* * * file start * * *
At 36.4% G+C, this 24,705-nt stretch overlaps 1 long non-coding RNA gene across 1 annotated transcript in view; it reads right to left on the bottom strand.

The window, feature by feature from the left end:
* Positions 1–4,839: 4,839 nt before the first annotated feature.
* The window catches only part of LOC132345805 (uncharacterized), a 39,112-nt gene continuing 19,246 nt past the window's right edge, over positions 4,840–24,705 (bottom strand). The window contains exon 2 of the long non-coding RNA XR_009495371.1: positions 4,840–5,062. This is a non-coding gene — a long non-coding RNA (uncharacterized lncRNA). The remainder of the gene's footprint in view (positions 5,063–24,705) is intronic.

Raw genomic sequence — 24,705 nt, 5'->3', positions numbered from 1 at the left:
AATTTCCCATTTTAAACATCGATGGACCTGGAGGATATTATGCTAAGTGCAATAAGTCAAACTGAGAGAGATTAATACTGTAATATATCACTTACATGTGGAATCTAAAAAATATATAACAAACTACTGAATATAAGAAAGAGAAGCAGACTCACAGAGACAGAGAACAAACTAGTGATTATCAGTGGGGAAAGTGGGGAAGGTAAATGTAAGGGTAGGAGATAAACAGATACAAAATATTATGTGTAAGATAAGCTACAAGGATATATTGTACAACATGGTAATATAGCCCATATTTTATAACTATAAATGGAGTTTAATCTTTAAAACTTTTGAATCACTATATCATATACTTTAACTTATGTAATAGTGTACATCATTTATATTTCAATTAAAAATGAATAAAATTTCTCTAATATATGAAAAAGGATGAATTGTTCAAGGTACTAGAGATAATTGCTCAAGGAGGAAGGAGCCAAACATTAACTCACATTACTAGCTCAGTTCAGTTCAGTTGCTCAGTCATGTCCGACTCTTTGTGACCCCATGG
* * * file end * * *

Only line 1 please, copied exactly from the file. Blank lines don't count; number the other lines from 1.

At 36.4% G+C, this 24,705-nt stretch overlaps 1 long non-coding RNA gene across 1 annotated transcript in view; it reads right to left on the bottom strand.